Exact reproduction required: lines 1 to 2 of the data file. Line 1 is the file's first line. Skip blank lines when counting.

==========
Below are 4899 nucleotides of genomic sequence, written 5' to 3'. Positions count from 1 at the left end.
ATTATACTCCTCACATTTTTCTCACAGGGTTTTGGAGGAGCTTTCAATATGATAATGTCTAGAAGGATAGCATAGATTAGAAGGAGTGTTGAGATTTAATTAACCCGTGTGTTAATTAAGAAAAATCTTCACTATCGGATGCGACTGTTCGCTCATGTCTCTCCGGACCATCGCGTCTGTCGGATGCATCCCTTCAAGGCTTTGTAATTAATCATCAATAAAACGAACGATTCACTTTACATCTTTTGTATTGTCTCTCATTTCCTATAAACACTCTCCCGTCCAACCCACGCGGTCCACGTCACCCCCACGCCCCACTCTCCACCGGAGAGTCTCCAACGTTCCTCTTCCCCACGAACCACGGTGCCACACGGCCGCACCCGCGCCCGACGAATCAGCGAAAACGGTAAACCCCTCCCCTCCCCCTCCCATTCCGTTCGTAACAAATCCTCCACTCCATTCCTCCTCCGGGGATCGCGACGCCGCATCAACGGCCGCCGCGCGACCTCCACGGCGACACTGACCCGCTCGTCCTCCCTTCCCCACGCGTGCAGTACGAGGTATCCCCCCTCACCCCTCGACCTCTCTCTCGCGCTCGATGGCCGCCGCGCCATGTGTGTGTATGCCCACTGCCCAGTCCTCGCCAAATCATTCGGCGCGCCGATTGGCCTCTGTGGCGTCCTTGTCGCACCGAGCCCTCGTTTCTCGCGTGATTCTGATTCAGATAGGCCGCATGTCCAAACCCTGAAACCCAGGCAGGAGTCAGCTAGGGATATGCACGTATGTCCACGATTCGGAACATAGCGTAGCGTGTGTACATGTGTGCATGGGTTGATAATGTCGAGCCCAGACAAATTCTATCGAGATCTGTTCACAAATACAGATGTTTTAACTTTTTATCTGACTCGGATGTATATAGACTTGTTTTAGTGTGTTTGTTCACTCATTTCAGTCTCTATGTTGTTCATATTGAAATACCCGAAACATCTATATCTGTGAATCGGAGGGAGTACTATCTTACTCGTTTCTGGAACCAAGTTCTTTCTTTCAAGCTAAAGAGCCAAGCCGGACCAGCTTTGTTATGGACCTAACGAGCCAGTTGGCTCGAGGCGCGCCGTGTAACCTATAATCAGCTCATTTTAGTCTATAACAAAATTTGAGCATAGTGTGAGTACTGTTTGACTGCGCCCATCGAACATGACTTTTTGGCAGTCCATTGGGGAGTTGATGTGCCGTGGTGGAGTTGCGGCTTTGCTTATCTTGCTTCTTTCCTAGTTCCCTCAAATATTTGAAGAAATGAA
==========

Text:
Below are 4899 nucleotides of genomic sequence, written 5' to 3'. Positions count from 1 at the left end.
ATTATACTCCTCACATTTTTCTCACAGGGTTTTGGAGGAGCTTTCAATATGATAATGTCTAGAAGGATAGCATAGATTAGAAGGAGTGTTGAGATTTAATTAACCCGTGTGTTAATTAAGAAAAATCTTCACTATCGGATGCGACTGTTCGCTCATGTCTCTCCGGACCATCGCGTCTGTCGGATGCATCCCTTCAAGGCTTTGTAATTAATCATCAATAAAACGAACGATTCACTTTACATCTTTTGTATTGTCTCTCATTTCCTATAAACACTCTCCCGTCCAACCCACGCGGTCCACGTCACCCCCACGCCCCACTCTCCACCGGAGAGTCTCCAACGTTCCTCTTCCCCACGAACCACGGTGCCACACGGCCGCACCCGCGCCCGACGAATCAGCGAAAACGGTAAACCCCTCCCCTCCCCCTCCCATTCCGTTCGTAACAAATCCTCCACTCCATTCCTCCTCCGGGGATCGCGACGCCGCATCAACGGCCGCCGCGCGACCTCCACGGCGACACTGACCCGCTCGTCCTCCCTTCCCCACGCGTGCAGTACGAGGTATCCCCCCTCACCCCTCGACCTCTCTCTCGCGCTCGATGGCCGCCGCGCCATGTGTGTGTATGCCCACTGCCCAGTCCTCGCCAAATCATTCGGCGCGCCGATTGGCCTCTGTGGCGTCCTTGTCGCACCGAGCCCTCGTTTCTCGCGTGATTCTGATTCAGATAGGCCGCATGTCCAAACCCTGAAACCCAGGCAGGAGTCAGCTAGGGATATGCACGTATGTCCACGATTCGGAACATAGCGTAGCGTGTGTACATGTGTGCATGGGTTGATAATGTCGAGCCCAGACAAATTCTATCGAGATCTGTTCACAAATACAGATGTTTTAACTTTTTATCTGACTCGGATGTATATAGACTTGTTTTAGTGTGTTTGTTCACTCATTTCAGTCTCTATGTTGTTCATATTGAAATACCCGAAACATCTATATCTGTGAATCGGAGGGAGTACTATCTTACTCGTTTCTGGAACCAAGTTCTTTCTTTCAAGCTAAAGAGCCAAGCCGGACCAGCTTTGTTATGGACCTAACGAGCCAGTTGGCTCGAGGCGCGCCGTGTAACCTATAATCAGCTCATTTTAGTCTATAACAAAATTTGAGCATAGTGTGAGTACTGTTTGACTGCGCCCATCGAACATGACTTTTTGGCAGTCCATTGGGGAGTTGATGTGCCGTGGTGGAGTTGCGGCTTTGCTTATCTTGCTTCTTTCCTAGTTCCCTCAAATATTTGAAGAAATGAA